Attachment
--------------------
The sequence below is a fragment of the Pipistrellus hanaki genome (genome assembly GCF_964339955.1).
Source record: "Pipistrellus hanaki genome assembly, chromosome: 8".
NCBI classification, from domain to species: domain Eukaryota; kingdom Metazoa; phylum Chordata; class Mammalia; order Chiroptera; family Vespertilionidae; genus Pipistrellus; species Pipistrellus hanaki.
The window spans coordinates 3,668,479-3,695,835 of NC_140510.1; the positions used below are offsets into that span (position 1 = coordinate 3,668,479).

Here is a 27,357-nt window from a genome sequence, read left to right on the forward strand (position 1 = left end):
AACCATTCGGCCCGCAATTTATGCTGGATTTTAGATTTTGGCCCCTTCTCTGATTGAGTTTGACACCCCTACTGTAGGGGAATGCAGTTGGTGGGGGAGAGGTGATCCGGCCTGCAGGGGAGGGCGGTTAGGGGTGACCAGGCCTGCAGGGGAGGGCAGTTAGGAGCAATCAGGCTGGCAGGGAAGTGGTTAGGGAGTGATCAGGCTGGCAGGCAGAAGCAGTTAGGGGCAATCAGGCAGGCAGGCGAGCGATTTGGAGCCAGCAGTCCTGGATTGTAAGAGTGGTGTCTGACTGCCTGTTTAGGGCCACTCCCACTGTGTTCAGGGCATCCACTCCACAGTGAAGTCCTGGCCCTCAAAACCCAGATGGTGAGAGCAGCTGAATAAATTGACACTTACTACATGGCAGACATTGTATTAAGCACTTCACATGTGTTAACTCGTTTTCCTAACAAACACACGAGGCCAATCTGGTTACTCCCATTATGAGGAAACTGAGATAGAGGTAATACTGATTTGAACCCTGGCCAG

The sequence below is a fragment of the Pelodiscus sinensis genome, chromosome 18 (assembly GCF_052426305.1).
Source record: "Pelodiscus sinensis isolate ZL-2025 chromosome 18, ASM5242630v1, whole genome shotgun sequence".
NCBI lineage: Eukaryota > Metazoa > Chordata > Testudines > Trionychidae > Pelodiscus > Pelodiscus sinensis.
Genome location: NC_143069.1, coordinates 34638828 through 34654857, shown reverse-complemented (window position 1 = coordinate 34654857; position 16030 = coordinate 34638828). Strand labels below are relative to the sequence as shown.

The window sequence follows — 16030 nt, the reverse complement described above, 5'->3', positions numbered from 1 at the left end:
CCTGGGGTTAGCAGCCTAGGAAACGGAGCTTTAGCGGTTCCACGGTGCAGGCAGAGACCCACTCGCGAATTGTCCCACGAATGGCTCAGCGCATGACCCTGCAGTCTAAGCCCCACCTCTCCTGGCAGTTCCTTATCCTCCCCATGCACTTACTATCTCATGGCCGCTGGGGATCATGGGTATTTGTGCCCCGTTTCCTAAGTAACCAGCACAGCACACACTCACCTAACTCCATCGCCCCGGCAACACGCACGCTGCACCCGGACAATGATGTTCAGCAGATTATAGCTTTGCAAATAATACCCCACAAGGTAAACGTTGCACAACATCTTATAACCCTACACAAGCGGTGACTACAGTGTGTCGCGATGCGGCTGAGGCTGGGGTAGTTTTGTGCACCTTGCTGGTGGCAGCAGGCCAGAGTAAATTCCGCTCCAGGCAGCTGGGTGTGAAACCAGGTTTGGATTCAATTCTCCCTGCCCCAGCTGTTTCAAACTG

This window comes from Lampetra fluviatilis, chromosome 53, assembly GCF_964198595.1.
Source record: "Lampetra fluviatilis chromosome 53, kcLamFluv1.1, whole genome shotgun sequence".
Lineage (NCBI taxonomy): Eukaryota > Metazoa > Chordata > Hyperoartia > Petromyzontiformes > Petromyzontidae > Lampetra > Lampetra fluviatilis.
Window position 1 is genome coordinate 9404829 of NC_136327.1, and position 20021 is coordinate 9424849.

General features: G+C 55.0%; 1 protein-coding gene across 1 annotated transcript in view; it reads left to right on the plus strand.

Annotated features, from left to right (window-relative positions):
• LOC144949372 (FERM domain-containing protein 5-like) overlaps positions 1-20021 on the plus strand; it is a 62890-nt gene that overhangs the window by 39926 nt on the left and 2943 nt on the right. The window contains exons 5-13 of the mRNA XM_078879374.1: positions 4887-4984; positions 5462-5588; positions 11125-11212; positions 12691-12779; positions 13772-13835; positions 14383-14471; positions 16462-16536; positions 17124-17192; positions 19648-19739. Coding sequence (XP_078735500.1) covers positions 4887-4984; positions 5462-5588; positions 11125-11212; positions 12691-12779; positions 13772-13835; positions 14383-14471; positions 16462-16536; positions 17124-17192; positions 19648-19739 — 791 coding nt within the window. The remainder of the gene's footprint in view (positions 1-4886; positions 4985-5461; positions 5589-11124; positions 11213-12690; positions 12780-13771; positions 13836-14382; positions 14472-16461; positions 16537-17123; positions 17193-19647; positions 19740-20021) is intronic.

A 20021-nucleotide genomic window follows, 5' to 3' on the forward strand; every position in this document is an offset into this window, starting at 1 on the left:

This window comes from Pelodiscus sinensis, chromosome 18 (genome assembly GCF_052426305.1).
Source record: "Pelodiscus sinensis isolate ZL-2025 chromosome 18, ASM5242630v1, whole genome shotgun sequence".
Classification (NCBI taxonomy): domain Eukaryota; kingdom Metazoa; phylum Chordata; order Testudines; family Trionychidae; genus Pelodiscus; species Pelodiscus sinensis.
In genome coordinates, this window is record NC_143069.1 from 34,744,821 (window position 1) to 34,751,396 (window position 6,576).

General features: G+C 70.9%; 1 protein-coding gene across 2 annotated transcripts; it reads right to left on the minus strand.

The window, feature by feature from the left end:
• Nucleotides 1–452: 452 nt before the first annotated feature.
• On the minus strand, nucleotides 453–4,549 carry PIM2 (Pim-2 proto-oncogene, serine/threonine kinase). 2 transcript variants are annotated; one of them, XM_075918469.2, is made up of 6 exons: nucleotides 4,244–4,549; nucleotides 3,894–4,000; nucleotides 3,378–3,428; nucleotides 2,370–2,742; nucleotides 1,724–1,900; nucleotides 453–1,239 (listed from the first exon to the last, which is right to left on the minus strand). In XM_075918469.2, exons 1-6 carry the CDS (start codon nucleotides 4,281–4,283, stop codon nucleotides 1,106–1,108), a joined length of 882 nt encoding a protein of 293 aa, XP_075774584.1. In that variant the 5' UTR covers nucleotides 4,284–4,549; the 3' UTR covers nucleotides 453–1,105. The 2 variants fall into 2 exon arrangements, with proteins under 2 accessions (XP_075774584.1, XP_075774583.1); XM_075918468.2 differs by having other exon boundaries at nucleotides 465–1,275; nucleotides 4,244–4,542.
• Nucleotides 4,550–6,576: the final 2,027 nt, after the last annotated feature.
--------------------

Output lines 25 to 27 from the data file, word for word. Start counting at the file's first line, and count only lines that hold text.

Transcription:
General features: G+C 70.9%; 1 protein-coding gene across 2 annotated transcripts; it reads right to left on the minus strand.

The window, feature by feature from the left end:
• Nucleotides 1–452: 452 nt before the first annotated feature.